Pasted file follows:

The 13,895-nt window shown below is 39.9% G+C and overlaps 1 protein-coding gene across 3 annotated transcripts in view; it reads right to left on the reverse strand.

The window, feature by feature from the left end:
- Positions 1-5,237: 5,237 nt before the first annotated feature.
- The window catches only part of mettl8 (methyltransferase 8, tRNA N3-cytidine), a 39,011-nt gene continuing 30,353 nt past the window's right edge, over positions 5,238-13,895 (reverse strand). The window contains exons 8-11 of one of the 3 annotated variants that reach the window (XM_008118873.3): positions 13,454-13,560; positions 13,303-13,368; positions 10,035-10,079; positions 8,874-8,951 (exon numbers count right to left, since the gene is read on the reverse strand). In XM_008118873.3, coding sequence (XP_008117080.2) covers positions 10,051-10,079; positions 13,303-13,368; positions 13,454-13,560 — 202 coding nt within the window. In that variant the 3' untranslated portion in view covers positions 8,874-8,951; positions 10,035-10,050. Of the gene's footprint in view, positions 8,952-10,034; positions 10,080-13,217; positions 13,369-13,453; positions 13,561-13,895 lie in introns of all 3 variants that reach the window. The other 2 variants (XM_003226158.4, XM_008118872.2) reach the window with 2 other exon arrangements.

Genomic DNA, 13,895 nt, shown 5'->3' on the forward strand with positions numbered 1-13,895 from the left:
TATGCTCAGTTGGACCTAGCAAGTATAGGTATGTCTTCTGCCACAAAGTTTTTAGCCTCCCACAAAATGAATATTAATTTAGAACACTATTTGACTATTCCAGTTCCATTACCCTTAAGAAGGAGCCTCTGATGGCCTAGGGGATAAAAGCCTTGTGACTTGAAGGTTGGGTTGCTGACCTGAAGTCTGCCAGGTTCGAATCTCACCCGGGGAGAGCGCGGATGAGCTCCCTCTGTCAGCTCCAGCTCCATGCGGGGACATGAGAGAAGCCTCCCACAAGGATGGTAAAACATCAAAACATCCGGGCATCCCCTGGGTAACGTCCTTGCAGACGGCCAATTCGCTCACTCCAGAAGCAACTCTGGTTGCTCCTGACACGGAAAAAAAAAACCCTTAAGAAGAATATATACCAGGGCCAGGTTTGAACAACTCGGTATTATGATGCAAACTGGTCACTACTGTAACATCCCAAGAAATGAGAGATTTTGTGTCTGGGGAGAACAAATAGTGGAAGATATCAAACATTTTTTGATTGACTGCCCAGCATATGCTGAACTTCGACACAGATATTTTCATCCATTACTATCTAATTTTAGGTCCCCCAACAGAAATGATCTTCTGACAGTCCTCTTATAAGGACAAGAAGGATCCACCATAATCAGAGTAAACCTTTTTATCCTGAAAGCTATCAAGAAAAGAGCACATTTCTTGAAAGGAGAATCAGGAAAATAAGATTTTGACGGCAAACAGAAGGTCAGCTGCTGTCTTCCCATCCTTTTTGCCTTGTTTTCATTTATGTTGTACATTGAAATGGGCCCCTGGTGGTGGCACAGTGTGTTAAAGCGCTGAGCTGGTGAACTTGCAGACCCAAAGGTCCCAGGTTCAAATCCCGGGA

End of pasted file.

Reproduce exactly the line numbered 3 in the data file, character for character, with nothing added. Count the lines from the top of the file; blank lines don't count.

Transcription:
- Positions 1-5,237: 5,237 nt before the first annotated feature.